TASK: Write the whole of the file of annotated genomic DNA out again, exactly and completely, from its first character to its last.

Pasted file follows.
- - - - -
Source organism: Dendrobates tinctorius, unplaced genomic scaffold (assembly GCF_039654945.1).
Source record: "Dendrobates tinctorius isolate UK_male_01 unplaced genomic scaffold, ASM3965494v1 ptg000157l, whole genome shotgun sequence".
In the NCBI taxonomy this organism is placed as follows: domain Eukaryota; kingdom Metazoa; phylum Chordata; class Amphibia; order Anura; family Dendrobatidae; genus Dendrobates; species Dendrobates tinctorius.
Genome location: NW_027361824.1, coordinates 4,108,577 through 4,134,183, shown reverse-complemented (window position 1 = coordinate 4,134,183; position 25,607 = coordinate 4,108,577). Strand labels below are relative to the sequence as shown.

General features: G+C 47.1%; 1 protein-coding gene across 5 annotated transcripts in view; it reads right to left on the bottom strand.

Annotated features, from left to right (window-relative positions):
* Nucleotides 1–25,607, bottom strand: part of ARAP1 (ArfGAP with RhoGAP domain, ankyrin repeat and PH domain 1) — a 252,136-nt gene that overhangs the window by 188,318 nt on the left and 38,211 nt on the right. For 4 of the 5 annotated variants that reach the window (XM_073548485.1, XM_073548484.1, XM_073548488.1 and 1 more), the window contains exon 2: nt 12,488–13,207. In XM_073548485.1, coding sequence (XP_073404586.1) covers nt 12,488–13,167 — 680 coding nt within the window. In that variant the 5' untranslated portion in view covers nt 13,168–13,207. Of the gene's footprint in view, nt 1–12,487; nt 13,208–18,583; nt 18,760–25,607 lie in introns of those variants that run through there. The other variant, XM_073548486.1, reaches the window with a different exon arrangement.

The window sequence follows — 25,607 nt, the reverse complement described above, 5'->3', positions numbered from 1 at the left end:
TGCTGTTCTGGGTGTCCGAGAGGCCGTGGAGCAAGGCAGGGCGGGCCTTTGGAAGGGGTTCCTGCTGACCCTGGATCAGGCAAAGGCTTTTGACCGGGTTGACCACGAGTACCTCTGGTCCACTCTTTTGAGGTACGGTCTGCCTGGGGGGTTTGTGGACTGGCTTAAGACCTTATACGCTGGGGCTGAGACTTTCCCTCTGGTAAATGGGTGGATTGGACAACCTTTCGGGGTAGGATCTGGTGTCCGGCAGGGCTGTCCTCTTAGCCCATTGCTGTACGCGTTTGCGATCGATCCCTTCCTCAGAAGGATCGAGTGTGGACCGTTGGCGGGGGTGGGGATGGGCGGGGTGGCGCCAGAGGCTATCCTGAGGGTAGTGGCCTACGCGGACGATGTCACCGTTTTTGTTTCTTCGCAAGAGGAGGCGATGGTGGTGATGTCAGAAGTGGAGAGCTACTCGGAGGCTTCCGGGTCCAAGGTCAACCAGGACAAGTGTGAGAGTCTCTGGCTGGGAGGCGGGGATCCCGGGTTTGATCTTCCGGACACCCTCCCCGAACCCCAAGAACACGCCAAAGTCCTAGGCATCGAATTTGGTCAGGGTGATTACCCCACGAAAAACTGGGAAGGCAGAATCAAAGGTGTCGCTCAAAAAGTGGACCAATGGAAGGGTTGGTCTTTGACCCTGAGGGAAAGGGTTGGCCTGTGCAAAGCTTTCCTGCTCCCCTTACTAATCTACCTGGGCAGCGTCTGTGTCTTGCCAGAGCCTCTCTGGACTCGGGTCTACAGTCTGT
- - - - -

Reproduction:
Source organism: Dendrobates tinctorius, unplaced genomic scaffold (assembly GCF_039654945.1).
Source record: "Dendrobates tinctorius isolate UK_male_01 unplaced genomic scaffold, ASM3965494v1 ptg000157l, whole genome shotgun sequence".
In the NCBI taxonomy this organism is placed as follows: domain Eukaryota; kingdom Metazoa; phylum Chordata; class Amphibia; order Anura; family Dendrobatidae; genus Dendrobates; species Dendrobates tinctorius.
Genome location: NW_027361824.1, coordinates 4,108,577 through 4,134,183, shown reverse-complemented (window position 1 = coordinate 4,134,183; position 25,607 = coordinate 4,108,577). Strand labels below are relative to the sequence as shown.

General features: G+C 47.1%; 1 protein-coding gene across 5 annotated transcripts in view; it reads right to left on the bottom strand.

Annotated features, from left to right (window-relative positions):
* Nucleotides 1–25,607, bottom strand: part of ARAP1 (ArfGAP with RhoGAP domain, ankyrin repeat and PH domain 1) — a 252,136-nt gene that overhangs the window by 188,318 nt on the left and 38,211 nt on the right. For 4 of the 5 annotated variants that reach the window (XM_073548485.1, XM_073548484.1, XM_073548488.1 and 1 more), the window contains exon 2: nt 12,488–13,207. In XM_073548485.1, coding sequence (XP_073404586.1) covers nt 12,488–13,167 — 680 coding nt within the window. In that variant the 5' untranslated portion in view covers nt 13,168–13,207. Of the gene's footprint in view, nt 1–12,487; nt 13,208–18,583; nt 18,760–25,607 lie in introns of those variants that run through there. The other variant, XM_073548486.1, reaches the window with a different exon arrangement.

The window sequence follows — 25,607 nt, the reverse complement described above, 5'->3', positions numbered from 1 at the left end:
TGCTGTTCTGGGTGTCCGAGAGGCCGTGGAGCAAGGCAGGGCGGGCCTTTGGAAGGGGTTCCTGCTGACCCTGGATCAGGCAAAGGCTTTTGACCGGGTTGACCACGAGTACCTCTGGTCCACTCTTTTGAGGTACGGTCTGCCTGGGGGGTTTGTGGACTGGCTTAAGACCTTATACGCTGGGGCTGAGACTTTCCCTCTGGTAAATGGGTGGATTGGACAACCTTTCGGGGTAGGATCTGGTGTCCGGCAGGGCTGTCCTCTTAGCCCATTGCTGTACGCGTTTGCGATCGATCCCTTCCTCAGAAGGATCGAGTGTGGACCGTTGGCGGGGGTGGGGATGGGCGGGGTGGCGCCAGAGGCTATCCTGAGGGTAGTGGCCTACGCGGACGATGTCACCGTTTTTGTTTCTTCGCAAGAGGAGGCGATGGTGGTGATGTCAGAAGTGGAGAGCTACTCGGAGGCTTCCGGGTCCAAGGTCAACCAGGACAAGTGTGAGAGTCTCTGGCTGGGAGGCGGGGATCCCGGGTTTGATCTTCCGGACACCCTCCCCGAACCCCAAGAACACGCCAAAGTCCTAGGCATCGAATTTGGTCAGGGTGATTACCCCACGAAAAACTGGGAAGGCAGAATCAAAGGTGTCGCTCAAAAAGTGGACCAATGGAAGGGTTGGTCTTTGACCCTGAGGGAAAGGGTTGGCCTGTGCAAAGCTTTCCTGCTCCCCTTACTAATCTACCTGGGCAGCGTCTGTGTCTTGCCAGAGCCTCTCTGGACTCGGGTCTACAGTCTGT